Cuando empecé a jugar a Wayward Manor supe sobre la marcha que era un juego que había sido diseñado para tabletas, no solamente por la estructura y las interfaces, sino porque todas estas acciones arriba mencionadas se reducen a hacer un clic con el ratón. Cada fase cuenta, como extra, con tres objetivos extra, como asustar varias veces con una botella a uno de los intrusos o encender varios candelabros. Y encima, al completar cada fase, veremos la típica pantalla donde aparecen los objetivos extra que hemos cumplido, un botón para repetir la fase, otro para pasar a la siguiente y otro para volver al menú principal, vamos, Angry Birds total.

La música es bastante molesta y la única melodía medianamente entrañable es la que suena cada vez que completas una fase. El juego se completa en unas escasas dos horas y la rejugabilidad se reduce a las ganas que tengas de conseguir todos los objetivos extra o los ochenta y un tormentosos trofeos del juego en Steam.

En resumen, Wayward Manor es un juego que tendría que haber salido directamente en las plataformas de juegos para tabletas como el Android Market o la iTunes Store a unos pocos dólares en lugar de atormentarnos a los usuarios de sobremesa con un juego que, desde luego, no vale los nueve eurazos que te pretenden hacerte pagar en Steam.
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A 242 de 304 personas (80%) les ha sido útil este análisis
1 persona ha encontrado divertido este análisis
1.3 h registradas
Publicado el 15 de julio de 2014
Análisis de preestreno
Full disclosure: review copy provided by developer/publisher!

"Wayward Manor," huh? Let me start this out by saying I LOVE Neil Gaiman. "American Gods," "Coraline," and the "The Sandman" series... he easily makes my list of greatest living authors. So imagine my excitement and surprise that one of my heroes was collaborating on a video game! Wow, jeez, shucks! And it's a ghost/haunted house puzzler? AND the art direction/creative flourish looks like the "Coraline" film adaptation made a baby with a Tim Burton flick? Sign me up! Are you as excited as young, naive, several-weeks-ago me? Are you waiting eagerly for my opinion, clutching your loved one(s) close- perhaps too tightly?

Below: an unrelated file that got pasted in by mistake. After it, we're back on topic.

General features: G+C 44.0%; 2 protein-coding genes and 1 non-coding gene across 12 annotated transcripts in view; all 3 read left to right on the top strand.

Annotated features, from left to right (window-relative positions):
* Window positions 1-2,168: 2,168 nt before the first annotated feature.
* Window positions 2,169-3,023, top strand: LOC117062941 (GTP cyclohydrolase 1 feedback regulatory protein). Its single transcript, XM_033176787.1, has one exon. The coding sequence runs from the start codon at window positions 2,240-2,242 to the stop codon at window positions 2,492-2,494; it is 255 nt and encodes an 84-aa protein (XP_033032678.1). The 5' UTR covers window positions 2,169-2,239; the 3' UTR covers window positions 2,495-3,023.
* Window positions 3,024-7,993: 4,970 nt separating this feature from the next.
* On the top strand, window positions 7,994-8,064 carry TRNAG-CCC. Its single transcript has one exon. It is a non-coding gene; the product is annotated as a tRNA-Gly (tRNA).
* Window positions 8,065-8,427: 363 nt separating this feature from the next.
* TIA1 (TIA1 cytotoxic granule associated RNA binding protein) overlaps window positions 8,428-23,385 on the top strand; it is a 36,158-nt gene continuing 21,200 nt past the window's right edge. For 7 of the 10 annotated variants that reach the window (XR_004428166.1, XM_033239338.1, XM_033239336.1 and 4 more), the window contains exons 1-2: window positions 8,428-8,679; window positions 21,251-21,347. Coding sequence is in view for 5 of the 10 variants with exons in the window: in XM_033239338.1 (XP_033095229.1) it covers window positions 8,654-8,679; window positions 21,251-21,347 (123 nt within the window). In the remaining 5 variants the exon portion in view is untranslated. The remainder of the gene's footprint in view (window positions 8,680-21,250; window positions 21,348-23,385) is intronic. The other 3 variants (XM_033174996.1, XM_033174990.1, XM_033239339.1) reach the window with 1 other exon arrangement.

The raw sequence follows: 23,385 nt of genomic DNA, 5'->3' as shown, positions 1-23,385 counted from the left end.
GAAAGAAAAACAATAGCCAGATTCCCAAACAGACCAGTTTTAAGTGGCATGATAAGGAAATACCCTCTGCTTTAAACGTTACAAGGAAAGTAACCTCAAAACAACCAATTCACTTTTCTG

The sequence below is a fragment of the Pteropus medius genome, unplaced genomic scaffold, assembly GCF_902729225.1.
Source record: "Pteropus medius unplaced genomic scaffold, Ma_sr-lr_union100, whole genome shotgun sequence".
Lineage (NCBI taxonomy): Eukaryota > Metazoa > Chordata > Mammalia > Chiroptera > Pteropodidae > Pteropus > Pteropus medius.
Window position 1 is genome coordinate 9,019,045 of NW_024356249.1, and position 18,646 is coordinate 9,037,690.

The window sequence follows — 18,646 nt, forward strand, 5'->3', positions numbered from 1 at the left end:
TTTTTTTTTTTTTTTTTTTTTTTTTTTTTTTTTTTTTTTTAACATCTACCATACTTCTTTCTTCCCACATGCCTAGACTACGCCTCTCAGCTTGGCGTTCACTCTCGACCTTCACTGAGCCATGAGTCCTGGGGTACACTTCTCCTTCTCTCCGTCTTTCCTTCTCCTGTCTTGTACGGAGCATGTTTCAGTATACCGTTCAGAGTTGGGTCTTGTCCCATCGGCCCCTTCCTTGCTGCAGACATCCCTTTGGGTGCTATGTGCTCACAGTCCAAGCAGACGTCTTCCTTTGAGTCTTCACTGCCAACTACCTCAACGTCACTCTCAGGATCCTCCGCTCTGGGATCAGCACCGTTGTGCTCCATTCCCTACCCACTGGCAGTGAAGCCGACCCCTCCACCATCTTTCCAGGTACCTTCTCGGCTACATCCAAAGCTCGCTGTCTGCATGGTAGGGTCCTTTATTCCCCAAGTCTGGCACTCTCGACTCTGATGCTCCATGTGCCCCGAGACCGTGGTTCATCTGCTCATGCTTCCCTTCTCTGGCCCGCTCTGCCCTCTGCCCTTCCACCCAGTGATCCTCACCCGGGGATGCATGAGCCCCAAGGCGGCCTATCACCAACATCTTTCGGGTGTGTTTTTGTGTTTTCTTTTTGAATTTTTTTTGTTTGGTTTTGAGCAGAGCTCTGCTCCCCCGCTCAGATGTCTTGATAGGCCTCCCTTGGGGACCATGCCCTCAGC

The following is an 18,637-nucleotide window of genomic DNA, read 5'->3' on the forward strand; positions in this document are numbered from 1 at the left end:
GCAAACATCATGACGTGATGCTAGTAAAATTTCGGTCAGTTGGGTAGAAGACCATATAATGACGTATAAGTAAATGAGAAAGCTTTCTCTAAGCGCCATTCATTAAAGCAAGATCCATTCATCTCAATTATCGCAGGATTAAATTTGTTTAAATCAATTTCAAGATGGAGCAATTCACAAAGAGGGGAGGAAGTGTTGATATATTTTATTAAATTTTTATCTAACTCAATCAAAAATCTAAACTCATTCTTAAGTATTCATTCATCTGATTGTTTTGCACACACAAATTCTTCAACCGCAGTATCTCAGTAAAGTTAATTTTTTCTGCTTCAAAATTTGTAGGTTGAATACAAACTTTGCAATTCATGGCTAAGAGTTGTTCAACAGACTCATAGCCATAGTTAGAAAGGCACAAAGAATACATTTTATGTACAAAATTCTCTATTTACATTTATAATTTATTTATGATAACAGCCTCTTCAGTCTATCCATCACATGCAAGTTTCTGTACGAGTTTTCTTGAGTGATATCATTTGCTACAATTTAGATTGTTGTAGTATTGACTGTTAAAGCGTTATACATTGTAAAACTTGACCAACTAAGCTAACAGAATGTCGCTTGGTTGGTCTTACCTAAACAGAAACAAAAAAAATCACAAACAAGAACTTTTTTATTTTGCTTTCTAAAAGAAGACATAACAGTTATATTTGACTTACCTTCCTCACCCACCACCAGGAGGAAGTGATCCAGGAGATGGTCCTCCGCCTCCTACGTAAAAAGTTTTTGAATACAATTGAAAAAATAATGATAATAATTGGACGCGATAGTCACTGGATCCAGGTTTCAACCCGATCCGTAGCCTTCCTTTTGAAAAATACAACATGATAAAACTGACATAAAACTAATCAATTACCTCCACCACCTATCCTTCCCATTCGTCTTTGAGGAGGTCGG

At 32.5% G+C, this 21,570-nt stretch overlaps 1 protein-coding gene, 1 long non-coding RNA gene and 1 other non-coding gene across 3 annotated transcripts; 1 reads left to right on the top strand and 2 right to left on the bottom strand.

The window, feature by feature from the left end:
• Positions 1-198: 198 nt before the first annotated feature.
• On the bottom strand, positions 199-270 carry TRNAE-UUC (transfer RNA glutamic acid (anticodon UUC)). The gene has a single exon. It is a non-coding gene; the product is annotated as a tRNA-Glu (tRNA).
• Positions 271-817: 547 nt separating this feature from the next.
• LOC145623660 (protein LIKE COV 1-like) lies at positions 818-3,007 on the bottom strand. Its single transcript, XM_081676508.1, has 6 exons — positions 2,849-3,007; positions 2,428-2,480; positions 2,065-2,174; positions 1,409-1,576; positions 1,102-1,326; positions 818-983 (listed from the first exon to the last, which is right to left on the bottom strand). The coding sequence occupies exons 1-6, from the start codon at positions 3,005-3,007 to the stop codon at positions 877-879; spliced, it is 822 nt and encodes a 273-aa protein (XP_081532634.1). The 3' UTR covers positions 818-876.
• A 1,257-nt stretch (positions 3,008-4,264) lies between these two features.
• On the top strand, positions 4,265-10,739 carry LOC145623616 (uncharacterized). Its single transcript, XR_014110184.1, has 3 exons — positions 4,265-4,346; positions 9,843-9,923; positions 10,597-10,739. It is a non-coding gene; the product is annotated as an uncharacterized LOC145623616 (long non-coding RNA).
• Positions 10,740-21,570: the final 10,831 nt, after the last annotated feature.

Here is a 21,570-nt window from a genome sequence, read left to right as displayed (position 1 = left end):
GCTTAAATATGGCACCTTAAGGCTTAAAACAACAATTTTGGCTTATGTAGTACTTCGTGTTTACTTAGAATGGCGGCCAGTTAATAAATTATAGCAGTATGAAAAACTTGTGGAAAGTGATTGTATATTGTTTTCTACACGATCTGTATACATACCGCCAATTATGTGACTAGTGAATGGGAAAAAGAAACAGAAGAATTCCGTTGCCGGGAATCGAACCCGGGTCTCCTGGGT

Surprise! It's pretty bad!

No, this is not the hero we were looking for. This isn't a "Coraline"/Tim Burton baby... this is some Frankenstein's monster gone terribly wrong; gurgling, wide-eyed, pleading for the sweet release of a merciful death. Then your gun jams. Where to begin? It looks bad. Like "Psychonauts" - not only in style (which is good!) but in the year it was released: 2006 (which is bad!). Jagged, ugly, archaic-looking. The characters are stylized and interesting looking; but good God almighty are they ugly. The environments are ugly, the furniture and clutter filling each room is ugly, the traps are ugly... when you complete a level the items that occupy it spin and swirl about; but they clip right through the level which is not only hideous, but also an unfortunate oversight.